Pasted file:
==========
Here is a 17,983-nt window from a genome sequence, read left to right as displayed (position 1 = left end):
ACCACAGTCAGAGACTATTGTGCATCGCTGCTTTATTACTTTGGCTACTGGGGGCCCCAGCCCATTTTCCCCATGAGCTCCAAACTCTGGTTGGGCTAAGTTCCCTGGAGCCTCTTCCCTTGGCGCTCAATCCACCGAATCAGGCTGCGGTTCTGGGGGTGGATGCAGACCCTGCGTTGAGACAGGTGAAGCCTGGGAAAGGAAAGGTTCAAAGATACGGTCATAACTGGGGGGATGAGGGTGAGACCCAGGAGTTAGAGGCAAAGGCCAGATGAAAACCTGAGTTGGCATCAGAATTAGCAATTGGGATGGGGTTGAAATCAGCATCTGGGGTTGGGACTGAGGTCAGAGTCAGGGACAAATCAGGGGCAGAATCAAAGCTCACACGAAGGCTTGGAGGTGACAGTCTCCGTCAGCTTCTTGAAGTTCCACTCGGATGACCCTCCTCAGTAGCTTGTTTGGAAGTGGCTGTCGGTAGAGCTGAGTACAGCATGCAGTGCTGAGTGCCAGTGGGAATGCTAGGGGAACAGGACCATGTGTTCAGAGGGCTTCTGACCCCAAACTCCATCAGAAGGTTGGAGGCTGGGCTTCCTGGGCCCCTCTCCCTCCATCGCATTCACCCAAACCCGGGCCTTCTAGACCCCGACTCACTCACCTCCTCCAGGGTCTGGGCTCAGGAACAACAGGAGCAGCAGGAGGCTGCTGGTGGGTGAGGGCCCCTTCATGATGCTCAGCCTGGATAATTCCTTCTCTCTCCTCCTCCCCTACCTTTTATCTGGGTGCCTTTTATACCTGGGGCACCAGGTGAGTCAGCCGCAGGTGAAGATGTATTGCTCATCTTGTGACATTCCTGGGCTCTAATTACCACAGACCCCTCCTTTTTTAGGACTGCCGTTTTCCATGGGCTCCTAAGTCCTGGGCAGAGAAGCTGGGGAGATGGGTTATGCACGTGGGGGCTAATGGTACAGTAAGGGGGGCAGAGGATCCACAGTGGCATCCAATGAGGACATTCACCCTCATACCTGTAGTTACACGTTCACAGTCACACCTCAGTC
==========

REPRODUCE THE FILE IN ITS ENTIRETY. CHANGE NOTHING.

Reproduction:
Here is a 17,983-nt window from a genome sequence, read left to right as displayed (position 1 = left end):
ACCACAGTCAGAGACTATTGTGCATCGCTGCTTTATTACTTTGGCTACTGGGGGCCCCAGCCCATTTTCCCCATGAGCTCCAAACTCTGGTTGGGCTAAGTTCCCTGGAGCCTCTTCCCTTGGCGCTCAATCCACCGAATCAGGCTGCGGTTCTGGGGGTGGATGCAGACCCTGCGTTGAGACAGGTGAAGCCTGGGAAAGGAAAGGTTCAAAGATACGGTCATAACTGGGGGGATGAGGGTGAGACCCAGGAGTTAGAGGCAAAGGCCAGATGAAAACCTGAGTTGGCATCAGAATTAGCAATTGGGATGGGGTTGAAATCAGCATCTGGGGTTGGGACTGAGGTCAGAGTCAGGGACAAATCAGGGGCAGAATCAAAGCTCACACGAAGGCTTGGAGGTGACAGTCTCCGTCAGCTTCTTGAAGTTCCACTCGGATGACCCTCCTCAGTAGCTTGTTTGGAAGTGGCTGTCGGTAGAGCTGAGTACAGCATGCAGTGCTGAGTGCCAGTGGGAATGCTAGGGGAACAGGACCATGTGTTCAGAGGGCTTCTGACCCCAAACTCCATCAGAAGGTTGGAGGCTGGGCTTCCTGGGCCCCTCTCCCTCCATCGCATTCACCCAAACCCGGGCCTTCTAGACCCCGACTCACTCACCTCCTCCAGGGTCTGGGCTCAGGAACAACAGGAGCAGCAGGAGGCTGCTGGTGGGTGAGGGCCCCTTCATGATGCTCAGCCTGGATAATTCCTTCTCTCTCCTCCTCCCCTACCTTTTATCTGGGTGCCTTTTATACCTGGGGCACCAGGTGAGTCAGCCGCAGGTGAAGATGTATTGCTCATCTTGTGACATTCCTGGGCTCTAATTACCACAGACCCCTCCTTTTTTAGGACTGCCGTTTTCCATGGGCTCCTAAGTCCTGGGCAGAGAAGCTGGGGAGATGGGTTATGCACGTGGGGGCTAATGGTACAGTAAGGGGGGCAGAGGATCCACAGTGGCATCCAATGAGGACATTCACCCTCATACCTGTAGTTACACGTTCACAGTCACACCTCAGTC